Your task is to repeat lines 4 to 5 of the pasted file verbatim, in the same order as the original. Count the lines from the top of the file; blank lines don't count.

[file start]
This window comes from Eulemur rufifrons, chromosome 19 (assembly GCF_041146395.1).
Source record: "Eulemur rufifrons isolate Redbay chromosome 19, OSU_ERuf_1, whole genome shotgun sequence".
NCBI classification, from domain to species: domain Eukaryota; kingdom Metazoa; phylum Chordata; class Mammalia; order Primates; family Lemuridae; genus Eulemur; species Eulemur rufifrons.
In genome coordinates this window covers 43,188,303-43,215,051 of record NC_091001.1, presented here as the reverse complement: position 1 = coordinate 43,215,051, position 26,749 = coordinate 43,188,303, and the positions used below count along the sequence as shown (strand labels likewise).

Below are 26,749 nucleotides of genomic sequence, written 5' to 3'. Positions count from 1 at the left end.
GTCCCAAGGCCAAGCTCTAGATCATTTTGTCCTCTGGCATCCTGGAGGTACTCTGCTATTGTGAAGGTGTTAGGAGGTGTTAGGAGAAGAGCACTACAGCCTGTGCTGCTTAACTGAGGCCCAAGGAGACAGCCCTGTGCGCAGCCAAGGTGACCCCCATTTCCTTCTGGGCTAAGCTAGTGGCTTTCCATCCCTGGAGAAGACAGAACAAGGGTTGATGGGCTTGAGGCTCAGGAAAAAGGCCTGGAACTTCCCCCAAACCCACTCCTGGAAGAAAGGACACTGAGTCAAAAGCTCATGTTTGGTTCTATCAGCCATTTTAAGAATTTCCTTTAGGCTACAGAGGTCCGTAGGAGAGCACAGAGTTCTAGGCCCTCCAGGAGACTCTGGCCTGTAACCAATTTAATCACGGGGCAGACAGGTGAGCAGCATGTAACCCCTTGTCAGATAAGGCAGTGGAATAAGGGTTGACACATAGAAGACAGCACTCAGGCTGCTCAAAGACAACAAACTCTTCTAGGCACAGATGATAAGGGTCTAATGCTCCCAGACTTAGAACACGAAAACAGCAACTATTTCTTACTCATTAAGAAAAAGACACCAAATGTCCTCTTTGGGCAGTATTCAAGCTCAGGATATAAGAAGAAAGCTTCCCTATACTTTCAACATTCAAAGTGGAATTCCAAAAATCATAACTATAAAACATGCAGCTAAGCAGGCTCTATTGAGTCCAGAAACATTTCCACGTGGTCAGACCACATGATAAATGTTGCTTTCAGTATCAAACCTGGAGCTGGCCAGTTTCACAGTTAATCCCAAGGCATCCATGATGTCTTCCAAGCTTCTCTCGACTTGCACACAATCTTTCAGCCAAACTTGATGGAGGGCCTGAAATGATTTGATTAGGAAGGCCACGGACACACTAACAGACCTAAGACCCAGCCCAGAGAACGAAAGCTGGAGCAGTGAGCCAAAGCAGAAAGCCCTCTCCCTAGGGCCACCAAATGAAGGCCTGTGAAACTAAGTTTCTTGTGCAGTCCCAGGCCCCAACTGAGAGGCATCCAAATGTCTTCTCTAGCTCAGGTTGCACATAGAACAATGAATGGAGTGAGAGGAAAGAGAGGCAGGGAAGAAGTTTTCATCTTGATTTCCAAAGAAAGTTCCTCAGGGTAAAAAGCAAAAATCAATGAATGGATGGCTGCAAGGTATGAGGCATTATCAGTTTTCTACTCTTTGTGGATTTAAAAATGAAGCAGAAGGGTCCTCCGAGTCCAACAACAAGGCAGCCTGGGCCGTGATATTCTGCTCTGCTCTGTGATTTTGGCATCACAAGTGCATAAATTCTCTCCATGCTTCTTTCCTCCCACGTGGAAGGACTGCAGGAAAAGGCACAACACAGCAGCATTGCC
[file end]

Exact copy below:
In genome coordinates this window covers 43,188,303-43,215,051 of record NC_091001.1, presented here as the reverse complement: position 1 = coordinate 43,215,051, position 26,749 = coordinate 43,188,303, and the positions used below count along the sequence as shown (strand labels likewise).

Below are 26,749 nucleotides of genomic sequence, written 5' to 3'. Positions count from 1 at the left end.